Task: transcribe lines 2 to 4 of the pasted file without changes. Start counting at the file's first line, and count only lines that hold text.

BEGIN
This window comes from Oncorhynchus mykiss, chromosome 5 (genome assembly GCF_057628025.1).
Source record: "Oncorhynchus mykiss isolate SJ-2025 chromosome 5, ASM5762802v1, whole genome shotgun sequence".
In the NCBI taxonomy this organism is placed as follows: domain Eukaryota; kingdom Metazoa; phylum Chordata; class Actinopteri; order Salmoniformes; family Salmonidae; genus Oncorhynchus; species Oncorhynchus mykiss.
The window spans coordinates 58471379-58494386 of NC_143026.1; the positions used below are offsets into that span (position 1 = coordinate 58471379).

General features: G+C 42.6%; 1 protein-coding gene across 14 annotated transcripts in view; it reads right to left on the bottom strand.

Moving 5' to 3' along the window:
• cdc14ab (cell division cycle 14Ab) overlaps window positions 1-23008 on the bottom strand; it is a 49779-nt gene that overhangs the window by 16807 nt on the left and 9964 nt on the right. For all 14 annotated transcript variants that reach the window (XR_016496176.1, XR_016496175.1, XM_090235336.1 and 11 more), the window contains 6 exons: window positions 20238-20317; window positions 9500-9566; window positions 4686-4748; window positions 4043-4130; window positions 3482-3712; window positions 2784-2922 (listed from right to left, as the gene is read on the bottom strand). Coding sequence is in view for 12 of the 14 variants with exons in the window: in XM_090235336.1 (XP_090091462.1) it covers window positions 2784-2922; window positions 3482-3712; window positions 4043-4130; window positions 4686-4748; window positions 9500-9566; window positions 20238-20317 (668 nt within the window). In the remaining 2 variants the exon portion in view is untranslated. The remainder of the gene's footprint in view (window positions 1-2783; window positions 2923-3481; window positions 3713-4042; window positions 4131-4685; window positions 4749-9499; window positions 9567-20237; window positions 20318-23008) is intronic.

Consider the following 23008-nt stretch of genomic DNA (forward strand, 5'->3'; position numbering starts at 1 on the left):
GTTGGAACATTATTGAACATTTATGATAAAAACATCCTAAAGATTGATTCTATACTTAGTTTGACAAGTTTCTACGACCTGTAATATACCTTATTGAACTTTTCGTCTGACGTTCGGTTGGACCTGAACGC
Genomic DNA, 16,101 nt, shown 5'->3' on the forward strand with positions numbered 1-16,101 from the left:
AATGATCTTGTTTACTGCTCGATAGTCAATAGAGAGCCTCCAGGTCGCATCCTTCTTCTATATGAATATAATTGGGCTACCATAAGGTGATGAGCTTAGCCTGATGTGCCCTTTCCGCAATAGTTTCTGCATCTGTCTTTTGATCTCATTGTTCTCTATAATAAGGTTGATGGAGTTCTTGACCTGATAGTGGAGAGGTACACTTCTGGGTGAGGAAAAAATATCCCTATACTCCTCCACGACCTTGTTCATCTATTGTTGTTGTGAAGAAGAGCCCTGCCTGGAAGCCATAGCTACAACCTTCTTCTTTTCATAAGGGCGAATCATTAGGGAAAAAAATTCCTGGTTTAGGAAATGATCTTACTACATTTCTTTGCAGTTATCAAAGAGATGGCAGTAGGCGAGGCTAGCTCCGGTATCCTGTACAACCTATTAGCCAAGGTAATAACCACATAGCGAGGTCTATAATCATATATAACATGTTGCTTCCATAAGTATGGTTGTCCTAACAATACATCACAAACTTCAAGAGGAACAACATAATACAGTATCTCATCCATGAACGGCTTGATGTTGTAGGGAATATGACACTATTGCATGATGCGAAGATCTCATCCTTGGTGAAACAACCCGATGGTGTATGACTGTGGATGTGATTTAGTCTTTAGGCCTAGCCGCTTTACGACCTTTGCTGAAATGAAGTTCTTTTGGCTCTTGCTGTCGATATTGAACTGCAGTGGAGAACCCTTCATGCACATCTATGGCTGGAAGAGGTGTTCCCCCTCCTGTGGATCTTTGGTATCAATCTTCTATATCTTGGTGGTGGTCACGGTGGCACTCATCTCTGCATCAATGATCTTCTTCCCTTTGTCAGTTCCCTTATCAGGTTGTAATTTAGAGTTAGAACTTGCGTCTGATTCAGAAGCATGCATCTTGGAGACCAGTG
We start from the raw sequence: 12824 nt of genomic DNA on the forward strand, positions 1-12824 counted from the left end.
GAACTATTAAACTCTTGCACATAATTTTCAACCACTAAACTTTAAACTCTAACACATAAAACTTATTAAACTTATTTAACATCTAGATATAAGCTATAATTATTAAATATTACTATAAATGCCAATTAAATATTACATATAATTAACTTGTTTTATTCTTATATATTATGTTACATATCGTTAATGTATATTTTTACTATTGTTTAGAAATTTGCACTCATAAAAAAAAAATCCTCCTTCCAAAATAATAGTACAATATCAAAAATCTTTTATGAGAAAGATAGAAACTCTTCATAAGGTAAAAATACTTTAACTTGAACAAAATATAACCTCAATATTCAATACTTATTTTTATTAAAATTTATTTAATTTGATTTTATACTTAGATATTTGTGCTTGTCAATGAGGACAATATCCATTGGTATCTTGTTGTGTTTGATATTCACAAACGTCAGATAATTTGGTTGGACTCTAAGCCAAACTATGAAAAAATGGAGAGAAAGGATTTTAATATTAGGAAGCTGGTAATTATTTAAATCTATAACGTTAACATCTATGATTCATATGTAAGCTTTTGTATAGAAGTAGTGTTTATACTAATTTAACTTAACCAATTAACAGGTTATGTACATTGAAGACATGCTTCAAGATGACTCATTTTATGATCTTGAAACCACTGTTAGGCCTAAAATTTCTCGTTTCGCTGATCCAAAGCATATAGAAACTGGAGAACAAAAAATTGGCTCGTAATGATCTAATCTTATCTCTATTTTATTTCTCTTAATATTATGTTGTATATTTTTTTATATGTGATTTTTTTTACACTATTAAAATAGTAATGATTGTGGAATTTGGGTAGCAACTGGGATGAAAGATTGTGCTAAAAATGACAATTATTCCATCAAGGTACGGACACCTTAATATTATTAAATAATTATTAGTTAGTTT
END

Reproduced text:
Source record: "Oncorhynchus mykiss isolate SJ-2025 chromosome 5, ASM5762802v1, whole genome shotgun sequence".
In the NCBI taxonomy this organism is placed as follows: domain Eukaryota; kingdom Metazoa; phylum Chordata; class Actinopteri; order Salmoniformes; family Salmonidae; genus Oncorhynchus; species Oncorhynchus mykiss.
The window spans coordinates 58471379-58494386 of NC_143026.1; the positions used below are offsets into that span (position 1 = coordinate 58471379).